A House of Cards Community
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Welcome to what I hope is the first of many posts I make under the guise of 'TV Screenshot'. As a television enthusiast often when I'm watching an episode of a series there are scenes, or more specifically, shots, that are striking beautiful or memorable in one way or another that they stick with me long after I have finished watching the episode. I usually make these shots my screensaver for a time, until I come across another that is. These posts will highlight what I think to be memorable shots in the television shows I watch, and I'll go into a little detail about why I find them so enthralling, and what they may represent in the series they're from overall. Much like tv.com's FTW vs. WTF posts, I'll be trying to post a 'TV Screenshot' each week, but really it'll depend on whether or not a shot that incites me pops up. First up is a shot from the premiere of House of Cards, I hope you enjoy, and please let me know your thoughts!

House of Cards is a series that will always be associated with revolutionary television, it being the first drama series produced by the online streaming service provider Netflix, but the brashness of its storytelling indicates its attempt to be a series known for much more than that. I don't deny there's something truly exhilarating in watching a series like House of Cards when it makes such a risky decision by killing off one of its main characters in journalist Zoe Barnes (Kate Mara), but at the same time, such a decision also comes across as a sign of desperation for any series, that these decisions are being made to generate buzz, rather than being a legitimate creative decision.

I myself hadn't planned on tuning into House of Cards' second season having come to the conclusion at the end of its first that I wasn't willing to commit any further to a series whose two lead characters were such deplorable people, and Mr. and Mrs. Underwood were in fine form throughout this episode, to say the least. But once the entire thirteen episode second season became available on January 14th, not long after came the aforementioned buzz because of the series' risky decision, and as a television lover, I couldn't not watch it. I'm obviously the bigger fool here, tuning into a series I said I no longer would because of the hype. And ironically enough, House of Cards seems to know this. At the end of the second season premiere soon-to-be Vice President Frank Underwood (Kevin Spacey), broke the third wall to give the viewer a monologue, a distinctive trait the series used prominently in its first season, and an aspect that was noticeably missing from most of the second season premiere. His words, I think, as his monologue's in general have been, are very existential in their meaning:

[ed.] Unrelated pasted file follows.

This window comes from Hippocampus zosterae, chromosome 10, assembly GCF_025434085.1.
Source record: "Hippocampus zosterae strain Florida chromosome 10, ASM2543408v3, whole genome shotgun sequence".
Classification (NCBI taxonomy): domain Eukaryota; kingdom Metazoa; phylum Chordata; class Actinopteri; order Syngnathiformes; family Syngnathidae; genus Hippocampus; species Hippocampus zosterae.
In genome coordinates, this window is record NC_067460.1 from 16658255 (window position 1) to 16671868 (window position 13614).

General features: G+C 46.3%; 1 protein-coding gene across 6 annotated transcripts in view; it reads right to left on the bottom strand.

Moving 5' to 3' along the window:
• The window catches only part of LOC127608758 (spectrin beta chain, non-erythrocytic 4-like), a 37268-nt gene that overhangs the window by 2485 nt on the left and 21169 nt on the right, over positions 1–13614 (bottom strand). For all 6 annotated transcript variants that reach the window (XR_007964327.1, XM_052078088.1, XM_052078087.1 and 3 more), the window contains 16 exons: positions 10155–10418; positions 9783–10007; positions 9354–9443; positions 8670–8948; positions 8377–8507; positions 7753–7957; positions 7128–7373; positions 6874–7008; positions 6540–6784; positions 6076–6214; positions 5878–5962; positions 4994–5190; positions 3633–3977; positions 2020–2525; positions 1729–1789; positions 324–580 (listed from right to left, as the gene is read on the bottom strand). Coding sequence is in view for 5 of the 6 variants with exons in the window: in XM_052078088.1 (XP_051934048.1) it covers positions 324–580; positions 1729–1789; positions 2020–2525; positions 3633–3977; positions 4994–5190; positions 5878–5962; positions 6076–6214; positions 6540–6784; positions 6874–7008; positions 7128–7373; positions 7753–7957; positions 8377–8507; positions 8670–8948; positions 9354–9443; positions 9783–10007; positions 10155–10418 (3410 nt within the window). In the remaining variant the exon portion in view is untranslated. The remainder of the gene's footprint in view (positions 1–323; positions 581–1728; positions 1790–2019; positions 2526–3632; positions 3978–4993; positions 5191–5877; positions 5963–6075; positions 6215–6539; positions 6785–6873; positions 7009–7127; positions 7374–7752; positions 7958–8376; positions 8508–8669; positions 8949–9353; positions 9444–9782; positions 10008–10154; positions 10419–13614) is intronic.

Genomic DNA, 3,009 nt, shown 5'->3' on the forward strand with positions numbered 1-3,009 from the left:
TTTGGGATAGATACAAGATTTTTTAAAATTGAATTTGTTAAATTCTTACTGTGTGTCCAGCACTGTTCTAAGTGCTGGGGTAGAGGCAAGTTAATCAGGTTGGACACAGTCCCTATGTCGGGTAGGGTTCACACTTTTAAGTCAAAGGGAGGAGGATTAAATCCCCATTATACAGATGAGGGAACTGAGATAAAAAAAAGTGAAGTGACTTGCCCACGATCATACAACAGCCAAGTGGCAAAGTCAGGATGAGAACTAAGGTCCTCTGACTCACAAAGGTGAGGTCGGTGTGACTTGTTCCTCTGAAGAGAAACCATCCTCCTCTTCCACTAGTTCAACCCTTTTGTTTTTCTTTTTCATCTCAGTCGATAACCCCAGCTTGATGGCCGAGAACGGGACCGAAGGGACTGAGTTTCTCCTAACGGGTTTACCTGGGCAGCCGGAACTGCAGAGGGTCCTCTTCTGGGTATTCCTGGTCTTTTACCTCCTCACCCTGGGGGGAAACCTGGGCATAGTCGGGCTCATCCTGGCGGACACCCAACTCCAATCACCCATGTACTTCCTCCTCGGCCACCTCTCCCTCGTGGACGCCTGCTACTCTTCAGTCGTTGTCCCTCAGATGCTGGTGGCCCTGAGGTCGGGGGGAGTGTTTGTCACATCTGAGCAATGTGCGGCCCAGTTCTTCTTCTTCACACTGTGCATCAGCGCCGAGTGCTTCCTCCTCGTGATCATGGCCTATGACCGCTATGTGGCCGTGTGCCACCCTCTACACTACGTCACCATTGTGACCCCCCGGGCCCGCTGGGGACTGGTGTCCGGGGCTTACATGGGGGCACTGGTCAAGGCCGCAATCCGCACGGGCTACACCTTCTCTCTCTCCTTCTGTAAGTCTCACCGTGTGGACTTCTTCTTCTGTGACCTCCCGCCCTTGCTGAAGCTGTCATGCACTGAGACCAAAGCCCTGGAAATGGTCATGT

'Did you think I'd forgotten you? Perhaps you hoped I had? Don't waste a breathe mourning Miss Barnes, every kitten grows up to be a cat. They seem so harmless at first, small, quiet, lapping up their saucer of milk, but once their claws get long enough, they draw blood - sometimes from the hand that feeds them. For those of us climbing to the top of the food chain, there can be no mercy. There is but one rule: hunt or be hunted. Welcome back.'

The camera then pans to a set of cufflinks Underwood had received from Edward, his chauffeur, for his birthday, inscribed with his initials 'F U' (which, by the way, someone obviously needs to inform Edward about proper gift-giving etiquette. It's never appropriate to give someone a gift with their name and/ or initials on it if it implies fuck you, but I digress). To me, the monologue blatantly states that the writers of House of Cards are not going to apologise for their decision to kill off Zoe Barnes, arguably the shows only moral compass. The series is out to make a name for itself, and despite my, or any other critic or viewers problems with how they go about this, the writers mean serious business, and don't care what anyone thinks. They have now officially warned us about what House of Cards is, and where it's willing to go as a series, and now it's up to us to decide whether this journey is one we are willing to follow into undoubtedly darker depths. And if we don't like it, well what they're saying is, 'F U'.
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